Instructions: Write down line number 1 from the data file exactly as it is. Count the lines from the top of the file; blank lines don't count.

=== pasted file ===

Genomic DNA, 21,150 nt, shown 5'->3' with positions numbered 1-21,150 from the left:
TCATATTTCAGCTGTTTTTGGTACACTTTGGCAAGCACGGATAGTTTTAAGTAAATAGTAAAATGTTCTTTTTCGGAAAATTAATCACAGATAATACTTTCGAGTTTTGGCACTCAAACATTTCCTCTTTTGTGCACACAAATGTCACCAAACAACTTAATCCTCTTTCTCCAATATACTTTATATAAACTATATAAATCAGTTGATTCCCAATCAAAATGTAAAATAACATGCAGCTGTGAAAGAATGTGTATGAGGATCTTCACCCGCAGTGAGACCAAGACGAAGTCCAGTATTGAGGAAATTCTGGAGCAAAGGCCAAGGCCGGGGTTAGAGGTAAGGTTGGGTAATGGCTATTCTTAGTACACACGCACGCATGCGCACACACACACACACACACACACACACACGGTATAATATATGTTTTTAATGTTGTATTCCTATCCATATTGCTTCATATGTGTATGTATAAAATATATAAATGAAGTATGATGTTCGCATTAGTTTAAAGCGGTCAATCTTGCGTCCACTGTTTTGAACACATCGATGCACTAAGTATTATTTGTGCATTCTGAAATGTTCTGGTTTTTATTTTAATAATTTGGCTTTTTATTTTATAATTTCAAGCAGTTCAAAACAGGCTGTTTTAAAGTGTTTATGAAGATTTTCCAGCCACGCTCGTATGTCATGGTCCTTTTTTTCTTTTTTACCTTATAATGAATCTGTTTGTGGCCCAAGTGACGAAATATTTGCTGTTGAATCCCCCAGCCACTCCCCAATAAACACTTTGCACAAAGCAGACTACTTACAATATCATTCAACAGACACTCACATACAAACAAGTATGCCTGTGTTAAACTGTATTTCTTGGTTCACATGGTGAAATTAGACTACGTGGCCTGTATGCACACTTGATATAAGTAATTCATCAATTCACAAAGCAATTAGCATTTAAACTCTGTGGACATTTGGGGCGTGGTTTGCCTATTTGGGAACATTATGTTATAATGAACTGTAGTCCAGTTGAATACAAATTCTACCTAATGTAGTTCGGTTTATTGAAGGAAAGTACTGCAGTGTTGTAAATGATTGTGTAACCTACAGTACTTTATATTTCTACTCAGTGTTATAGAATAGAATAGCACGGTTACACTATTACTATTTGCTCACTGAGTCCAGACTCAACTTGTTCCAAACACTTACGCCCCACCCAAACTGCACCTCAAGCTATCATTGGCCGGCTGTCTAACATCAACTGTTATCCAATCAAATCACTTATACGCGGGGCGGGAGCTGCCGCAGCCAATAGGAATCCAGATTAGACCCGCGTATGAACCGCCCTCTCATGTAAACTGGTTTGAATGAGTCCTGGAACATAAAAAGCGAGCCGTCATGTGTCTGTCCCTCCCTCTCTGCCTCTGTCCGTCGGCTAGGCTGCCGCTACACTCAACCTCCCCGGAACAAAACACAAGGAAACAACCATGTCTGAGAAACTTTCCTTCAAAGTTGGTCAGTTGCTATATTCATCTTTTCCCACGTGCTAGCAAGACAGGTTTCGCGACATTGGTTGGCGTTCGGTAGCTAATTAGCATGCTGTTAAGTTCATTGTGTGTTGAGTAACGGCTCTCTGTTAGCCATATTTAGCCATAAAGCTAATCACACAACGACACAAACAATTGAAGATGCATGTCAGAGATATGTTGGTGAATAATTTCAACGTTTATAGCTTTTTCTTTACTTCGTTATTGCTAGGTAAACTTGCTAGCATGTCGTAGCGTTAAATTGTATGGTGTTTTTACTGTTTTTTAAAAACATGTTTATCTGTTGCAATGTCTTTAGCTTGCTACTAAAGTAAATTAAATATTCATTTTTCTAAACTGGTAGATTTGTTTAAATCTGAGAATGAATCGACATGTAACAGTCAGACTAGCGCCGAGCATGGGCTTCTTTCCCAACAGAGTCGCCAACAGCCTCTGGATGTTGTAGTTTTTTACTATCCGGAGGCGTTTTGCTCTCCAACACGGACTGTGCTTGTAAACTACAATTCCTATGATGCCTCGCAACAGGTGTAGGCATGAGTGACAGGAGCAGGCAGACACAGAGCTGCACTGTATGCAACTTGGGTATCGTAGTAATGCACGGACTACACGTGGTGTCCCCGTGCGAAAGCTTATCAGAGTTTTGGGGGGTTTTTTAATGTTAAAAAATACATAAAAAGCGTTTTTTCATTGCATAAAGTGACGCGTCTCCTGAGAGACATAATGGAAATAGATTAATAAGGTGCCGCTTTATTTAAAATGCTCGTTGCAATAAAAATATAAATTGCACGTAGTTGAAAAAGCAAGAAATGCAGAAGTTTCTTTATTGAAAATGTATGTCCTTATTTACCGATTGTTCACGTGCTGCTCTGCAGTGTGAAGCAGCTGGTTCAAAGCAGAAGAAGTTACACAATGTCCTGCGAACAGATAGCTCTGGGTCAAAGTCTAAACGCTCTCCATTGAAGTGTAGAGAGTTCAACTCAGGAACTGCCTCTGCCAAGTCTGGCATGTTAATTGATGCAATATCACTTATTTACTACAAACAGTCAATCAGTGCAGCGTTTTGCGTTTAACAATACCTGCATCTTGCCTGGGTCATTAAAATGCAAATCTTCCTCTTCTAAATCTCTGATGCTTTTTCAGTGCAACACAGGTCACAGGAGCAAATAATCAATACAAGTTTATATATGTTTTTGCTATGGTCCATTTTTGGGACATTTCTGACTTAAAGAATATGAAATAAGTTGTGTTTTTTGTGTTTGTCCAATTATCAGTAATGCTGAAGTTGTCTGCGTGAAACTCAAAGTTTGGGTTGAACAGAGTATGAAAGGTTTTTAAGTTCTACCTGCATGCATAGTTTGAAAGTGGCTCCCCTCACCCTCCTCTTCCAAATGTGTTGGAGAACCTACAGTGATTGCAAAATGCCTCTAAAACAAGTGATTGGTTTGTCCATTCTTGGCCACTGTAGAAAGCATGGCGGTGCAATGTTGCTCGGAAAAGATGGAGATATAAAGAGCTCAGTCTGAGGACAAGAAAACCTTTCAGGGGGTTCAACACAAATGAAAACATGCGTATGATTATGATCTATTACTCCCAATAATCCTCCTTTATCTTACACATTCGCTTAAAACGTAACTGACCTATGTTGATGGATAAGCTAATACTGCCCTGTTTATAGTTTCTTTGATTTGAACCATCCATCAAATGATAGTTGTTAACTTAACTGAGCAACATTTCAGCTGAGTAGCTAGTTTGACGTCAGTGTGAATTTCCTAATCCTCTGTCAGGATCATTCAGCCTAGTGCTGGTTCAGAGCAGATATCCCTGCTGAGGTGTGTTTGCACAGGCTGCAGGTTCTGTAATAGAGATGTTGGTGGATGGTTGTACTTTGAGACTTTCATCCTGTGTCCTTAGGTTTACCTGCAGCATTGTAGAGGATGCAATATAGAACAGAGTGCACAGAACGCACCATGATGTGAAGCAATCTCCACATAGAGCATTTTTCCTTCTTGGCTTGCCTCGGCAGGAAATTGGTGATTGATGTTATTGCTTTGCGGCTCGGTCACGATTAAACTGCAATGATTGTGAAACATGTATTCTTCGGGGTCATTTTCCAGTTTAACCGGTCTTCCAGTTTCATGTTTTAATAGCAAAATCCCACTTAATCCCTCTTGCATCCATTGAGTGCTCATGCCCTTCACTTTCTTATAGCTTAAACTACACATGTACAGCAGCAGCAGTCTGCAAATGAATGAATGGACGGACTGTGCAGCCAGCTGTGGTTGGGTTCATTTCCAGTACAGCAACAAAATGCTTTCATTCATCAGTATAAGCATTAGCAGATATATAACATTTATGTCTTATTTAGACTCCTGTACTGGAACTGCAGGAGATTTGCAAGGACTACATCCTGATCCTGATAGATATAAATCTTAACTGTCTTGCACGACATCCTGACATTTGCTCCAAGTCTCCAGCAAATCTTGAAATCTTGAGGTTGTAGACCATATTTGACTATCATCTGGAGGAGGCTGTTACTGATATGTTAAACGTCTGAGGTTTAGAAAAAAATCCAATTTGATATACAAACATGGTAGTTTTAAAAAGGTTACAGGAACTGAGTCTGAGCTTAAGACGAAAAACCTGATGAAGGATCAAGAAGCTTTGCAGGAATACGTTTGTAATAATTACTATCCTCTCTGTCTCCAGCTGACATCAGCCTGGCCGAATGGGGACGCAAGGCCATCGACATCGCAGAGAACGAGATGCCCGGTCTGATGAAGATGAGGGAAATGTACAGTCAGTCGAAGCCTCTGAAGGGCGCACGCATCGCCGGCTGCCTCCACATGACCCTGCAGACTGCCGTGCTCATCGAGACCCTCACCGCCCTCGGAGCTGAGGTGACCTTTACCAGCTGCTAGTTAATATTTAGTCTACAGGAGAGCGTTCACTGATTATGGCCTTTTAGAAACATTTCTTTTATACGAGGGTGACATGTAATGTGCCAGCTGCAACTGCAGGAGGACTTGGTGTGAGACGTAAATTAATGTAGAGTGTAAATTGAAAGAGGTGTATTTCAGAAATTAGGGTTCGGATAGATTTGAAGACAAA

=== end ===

Genomic DNA, 21,150 nt, shown 5'->3' with positions numbered 1-21,150 from the left: